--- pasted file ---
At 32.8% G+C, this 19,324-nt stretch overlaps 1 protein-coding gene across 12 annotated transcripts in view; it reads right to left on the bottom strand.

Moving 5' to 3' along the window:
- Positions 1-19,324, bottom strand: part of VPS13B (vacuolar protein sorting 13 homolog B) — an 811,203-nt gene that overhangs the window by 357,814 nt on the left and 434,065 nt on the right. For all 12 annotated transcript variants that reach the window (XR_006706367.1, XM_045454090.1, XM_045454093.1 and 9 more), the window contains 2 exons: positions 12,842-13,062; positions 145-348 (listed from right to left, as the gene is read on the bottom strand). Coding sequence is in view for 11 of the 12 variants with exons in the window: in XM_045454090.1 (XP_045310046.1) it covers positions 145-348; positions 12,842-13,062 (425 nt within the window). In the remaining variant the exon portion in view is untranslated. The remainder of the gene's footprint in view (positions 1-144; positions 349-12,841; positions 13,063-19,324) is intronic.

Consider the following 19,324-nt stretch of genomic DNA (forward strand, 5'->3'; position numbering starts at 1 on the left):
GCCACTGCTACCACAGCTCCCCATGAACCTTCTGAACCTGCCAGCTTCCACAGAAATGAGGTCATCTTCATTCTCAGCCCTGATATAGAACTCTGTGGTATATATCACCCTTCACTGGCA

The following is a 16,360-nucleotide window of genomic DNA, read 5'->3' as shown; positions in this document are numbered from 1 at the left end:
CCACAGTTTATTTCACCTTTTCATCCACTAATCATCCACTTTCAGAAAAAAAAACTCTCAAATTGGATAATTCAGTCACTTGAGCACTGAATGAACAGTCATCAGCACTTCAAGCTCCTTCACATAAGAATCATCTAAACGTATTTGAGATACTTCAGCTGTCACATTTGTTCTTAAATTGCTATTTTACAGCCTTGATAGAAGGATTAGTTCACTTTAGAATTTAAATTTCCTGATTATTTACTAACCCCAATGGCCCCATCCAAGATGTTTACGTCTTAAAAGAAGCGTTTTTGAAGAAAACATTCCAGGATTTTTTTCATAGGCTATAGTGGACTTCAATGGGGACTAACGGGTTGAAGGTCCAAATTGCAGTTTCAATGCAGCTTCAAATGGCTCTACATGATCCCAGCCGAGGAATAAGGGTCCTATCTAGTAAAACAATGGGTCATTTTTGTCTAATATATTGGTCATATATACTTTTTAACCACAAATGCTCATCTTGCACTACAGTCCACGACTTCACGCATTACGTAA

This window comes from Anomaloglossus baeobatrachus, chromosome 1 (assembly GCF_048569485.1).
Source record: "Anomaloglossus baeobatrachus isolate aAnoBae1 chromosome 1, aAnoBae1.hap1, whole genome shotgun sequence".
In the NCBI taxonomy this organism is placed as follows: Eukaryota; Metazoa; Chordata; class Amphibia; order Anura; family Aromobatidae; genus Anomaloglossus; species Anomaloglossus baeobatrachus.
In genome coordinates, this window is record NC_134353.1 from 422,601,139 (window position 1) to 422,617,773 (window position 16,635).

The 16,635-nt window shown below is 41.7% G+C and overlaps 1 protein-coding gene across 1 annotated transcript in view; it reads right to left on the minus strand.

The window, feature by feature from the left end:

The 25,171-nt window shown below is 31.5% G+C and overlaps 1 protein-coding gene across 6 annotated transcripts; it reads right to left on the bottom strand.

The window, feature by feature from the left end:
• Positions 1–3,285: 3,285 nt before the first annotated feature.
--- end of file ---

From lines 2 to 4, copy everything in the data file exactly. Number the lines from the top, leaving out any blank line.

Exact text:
Moving 5' to 3' along the window:
- Positions 1-19,324, bottom strand: part of VPS13B (vacuolar protein sorting 13 homolog B) — an 811,203-nt gene that overhangs the window by 357,814 nt on the left and 434,065 nt on the right. For all 12 annotated transcript variants that reach the window (XR_006706367.1, XM_045454090.1, XM_045454093.1 and 9 more), the window contains 2 exons: positions 12,842-13,062; positions 145-348 (listed from right to left, as the gene is read on the bottom strand). Coding sequence is in view for 11 of the 12 variants with exons in the window: in XM_045454090.1 (XP_045310046.1) it covers positions 145-348; positions 12,842-13,062 (425 nt within the window). In the remaining variant the exon portion in view is untranslated. The remainder of the gene's footprint in view (positions 1-144; positions 349-12,841; positions 13,063-19,324) is intronic.

Consider the following 19,324-nt stretch of genomic DNA (forward strand, 5'->3'; position numbering starts at 1 on the left):